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Cross a country using only public transportation. See a country the way most of its people do: from the window of a bus, train, or ferry. You might not even have to leave town to experience a night of classic atmosphere. Attend the Olympics.

Whatever you say about the commercialism of the Olympic Games, they are one of the biggest events on the planet. Meet your favorite living travel writer. Partake in a Japanese tea ceremony. This timeless tradition is at the heart of Japanese culture. Join a caravan in the Sahara. Go to Oktoberfest. The meeting of over 6 million beer afficionados and drinking song singers is one of the biggest parties in Europe, and definitely one of our things to do before you die.

Be in the stands when two rival South American club teams play each other in soccer. Visit the birthplace or grave site of a cultural icon. Could be Che Guevara or Picasso or Levi Strauss or the guy who invented widgets; anyone you think is important. Why not find your own version of untouched paradise? Enjoy a freshly rolled cigar in Cuba. Taste a hand rolled specialty close to its source. Visit every capital city in Europe. The crowded continent is full of beautiful architecture and diverse cultures.

It is the ultimate thrill, unless you add a wingsuit, and actually fly. Wherever you go. About Advertise with us. Trending Countries. South Africa. Costa Rica. Trending Cities. Today, a new audacity permeates the area, as surfers battle foot waves surging in off the Atlantic. He is breathtaking: a foot-tall marvel in marble who is alternately human and divine.

David commands your attention from all vantage points. Your perspective changes as you look left, at the muscle definition the artist managed to convey in hunks of stone, and then look right, into the frightened but determined eyes of a simple man about to face off against the giant Goliath. The statue stands alone in the center of a rotunda at the Accademia in Florence, because no other artwork could compete for your attention.

Runners are a global community; there's no better way to experience this than to start the day with a run in a city far from home. And there's no better place to do that than the Luxembourg Gardens in Paris. The park is famous for its center: those wide sanded avenues, broad steps, playgrounds, and statues are quintessential Paris. But there's a more rustic set of paths skirting those, and it's there, every morning, that you'll find dedicated locals getting their exercise on. Bring your gear and join in. Grace Kelly may have put Monaco on the map, but in truth, the country of less than one square mile has been its own slice of independence in the south of France since the 15th century.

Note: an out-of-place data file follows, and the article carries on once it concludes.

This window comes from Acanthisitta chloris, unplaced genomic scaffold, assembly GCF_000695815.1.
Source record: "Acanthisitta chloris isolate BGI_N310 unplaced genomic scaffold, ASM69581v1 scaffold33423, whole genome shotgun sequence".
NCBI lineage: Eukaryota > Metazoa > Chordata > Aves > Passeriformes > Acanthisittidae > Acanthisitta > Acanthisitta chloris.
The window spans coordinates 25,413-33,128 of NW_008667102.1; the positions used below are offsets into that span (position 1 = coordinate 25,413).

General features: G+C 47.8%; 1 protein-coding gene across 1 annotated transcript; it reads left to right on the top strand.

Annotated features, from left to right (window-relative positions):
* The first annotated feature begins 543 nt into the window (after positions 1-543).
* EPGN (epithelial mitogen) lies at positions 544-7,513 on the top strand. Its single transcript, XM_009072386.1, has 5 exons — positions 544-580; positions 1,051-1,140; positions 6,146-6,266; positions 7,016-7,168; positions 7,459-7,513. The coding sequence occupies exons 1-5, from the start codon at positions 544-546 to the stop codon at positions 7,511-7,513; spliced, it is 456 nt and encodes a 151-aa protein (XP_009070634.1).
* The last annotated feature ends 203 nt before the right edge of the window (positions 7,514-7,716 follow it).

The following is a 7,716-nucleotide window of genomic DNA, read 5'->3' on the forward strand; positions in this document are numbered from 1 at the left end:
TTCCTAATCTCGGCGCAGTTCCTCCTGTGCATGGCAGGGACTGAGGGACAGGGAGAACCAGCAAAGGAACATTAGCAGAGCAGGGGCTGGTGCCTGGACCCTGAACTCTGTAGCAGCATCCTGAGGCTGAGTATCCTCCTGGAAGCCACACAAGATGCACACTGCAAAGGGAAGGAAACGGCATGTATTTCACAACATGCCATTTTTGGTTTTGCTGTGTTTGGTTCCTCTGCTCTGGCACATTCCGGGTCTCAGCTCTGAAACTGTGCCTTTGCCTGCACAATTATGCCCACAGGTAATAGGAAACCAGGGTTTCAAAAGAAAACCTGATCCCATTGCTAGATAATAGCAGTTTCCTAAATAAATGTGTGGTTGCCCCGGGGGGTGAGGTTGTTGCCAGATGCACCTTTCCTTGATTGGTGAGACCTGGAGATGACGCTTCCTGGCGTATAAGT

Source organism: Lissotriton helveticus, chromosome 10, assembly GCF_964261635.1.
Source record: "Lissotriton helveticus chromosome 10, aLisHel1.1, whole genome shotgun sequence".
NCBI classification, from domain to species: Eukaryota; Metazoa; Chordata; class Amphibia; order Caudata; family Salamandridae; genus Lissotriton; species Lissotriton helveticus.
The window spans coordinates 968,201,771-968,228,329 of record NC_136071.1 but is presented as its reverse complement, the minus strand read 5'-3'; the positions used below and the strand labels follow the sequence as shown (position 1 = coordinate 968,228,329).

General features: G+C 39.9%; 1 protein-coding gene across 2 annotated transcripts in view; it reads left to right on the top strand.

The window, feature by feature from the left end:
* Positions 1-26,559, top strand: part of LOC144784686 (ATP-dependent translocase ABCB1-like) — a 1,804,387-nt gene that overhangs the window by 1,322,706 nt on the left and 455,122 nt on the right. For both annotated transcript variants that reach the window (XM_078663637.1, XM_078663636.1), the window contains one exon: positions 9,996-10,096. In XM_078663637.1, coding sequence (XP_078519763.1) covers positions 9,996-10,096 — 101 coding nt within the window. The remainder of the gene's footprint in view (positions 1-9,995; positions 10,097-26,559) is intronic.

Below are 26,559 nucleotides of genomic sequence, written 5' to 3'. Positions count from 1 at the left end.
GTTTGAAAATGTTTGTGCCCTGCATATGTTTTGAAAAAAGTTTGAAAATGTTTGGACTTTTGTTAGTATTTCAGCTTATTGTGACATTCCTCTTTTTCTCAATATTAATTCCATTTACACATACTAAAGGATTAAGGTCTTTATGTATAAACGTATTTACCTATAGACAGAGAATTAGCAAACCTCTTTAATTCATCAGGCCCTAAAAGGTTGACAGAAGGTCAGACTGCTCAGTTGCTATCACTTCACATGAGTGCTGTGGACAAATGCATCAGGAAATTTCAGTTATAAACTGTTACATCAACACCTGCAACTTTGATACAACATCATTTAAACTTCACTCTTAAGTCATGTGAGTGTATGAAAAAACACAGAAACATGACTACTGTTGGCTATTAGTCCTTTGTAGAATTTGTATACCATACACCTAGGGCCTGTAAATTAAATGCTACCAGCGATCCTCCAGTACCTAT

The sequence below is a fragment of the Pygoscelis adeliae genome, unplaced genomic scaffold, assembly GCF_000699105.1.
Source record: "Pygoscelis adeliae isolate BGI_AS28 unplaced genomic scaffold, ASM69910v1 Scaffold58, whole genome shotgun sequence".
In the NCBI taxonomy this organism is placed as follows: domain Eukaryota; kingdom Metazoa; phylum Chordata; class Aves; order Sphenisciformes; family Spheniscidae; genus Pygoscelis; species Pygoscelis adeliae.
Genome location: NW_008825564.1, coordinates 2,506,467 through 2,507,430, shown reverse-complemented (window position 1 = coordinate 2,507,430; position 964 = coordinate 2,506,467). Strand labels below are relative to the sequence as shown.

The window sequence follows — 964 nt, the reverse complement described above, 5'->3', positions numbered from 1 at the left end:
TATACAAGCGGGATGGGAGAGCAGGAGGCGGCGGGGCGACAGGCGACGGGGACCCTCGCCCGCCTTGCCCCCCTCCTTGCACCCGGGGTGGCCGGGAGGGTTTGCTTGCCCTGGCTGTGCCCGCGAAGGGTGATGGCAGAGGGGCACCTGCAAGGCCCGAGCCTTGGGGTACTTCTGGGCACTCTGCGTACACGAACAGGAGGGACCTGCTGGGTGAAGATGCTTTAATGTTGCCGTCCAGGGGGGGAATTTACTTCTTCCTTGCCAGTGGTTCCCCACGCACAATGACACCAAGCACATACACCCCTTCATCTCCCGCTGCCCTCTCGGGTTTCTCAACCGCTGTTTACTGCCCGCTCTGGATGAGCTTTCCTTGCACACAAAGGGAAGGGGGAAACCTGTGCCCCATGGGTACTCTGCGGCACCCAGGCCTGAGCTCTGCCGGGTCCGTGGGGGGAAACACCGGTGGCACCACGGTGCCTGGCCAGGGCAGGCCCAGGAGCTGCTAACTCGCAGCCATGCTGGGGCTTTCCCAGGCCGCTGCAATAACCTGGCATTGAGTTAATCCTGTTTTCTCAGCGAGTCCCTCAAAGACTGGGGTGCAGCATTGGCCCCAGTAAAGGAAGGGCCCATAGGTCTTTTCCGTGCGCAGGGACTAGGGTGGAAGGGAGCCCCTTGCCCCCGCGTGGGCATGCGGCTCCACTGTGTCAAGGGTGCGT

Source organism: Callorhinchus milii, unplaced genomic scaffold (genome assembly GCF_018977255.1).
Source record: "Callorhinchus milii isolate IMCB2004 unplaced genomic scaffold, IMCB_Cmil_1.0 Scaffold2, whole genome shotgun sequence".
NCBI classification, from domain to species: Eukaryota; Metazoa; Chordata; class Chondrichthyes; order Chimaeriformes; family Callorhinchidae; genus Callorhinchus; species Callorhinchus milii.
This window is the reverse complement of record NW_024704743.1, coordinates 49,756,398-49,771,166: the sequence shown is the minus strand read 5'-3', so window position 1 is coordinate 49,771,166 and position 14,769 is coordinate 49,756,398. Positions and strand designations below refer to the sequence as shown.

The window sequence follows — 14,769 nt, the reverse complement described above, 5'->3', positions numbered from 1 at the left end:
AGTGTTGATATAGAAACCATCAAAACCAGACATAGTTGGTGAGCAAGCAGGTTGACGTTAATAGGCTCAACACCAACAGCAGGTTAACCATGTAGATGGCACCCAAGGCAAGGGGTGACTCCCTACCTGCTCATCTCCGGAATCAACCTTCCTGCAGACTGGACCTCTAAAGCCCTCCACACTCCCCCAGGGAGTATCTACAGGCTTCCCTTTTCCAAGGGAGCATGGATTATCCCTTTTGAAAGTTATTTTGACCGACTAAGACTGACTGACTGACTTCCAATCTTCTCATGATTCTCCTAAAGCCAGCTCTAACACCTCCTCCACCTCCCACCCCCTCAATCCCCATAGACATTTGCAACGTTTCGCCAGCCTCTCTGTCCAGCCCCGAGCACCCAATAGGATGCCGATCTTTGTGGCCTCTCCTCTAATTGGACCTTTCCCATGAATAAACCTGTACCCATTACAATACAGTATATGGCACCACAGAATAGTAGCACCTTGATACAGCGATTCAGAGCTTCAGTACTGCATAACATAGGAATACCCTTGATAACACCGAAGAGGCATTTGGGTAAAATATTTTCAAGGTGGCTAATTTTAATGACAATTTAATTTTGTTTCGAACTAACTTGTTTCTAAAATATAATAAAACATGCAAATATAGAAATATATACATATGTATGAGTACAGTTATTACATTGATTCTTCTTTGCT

The population varies with the seasons, but averages 37,, which balloons to seven times that number during the Formula 1 Grand Prix races.

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Looking for a little more action? Make a road trip of it and drive a Ferrari on The Run to Monaco there yourself. But there are literally thousands of things to see, such as paintings by Renaissance masters, Egyptian sarcophagi, and the building itself which includes a mini Arc de Triomphe and the iconic I.


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Pei pyramid, located at the main entrance. They queue up around the market square and offer a once-in-a-lifetime experience for visitors. You can bicycle or even walk the entire length of the mile-long structure, now converted to a series of paved pathways, divided into 14 stages that pass from rural idyll to the bustling city center.

1. Study Abroad.

Along the way, you'll spot abandoned watchtowers and stretches covered in colorful murals. What did I need a leather coat for?

Then there was an explosion in the sky—golf ball-sized hail started screaming down, mixed with torrential rain. It sent the street market vendors scrambling, and the salesman who had been forcing that coat down my throat threw on his own black leather jacket and beelined outside to bring in his goods. We were stuck in his shop for a good 20 minutes, enough time for me to watch his coat survive that nasty downpour and come out looking better than ever.

Backed by the high peaks of the Julian Alps, Slovenia's emerald-green Lake Bled —and its picturesque church on an islet in the middle of it—is almost too pretty to be true. Traditional, 16th-century pletna boats shuttle passengers from shore to the church with skilled oarsmen at the helm, but you can also rent a rowboat by the hour, park it on the islet, and explore the lake's acres on your own.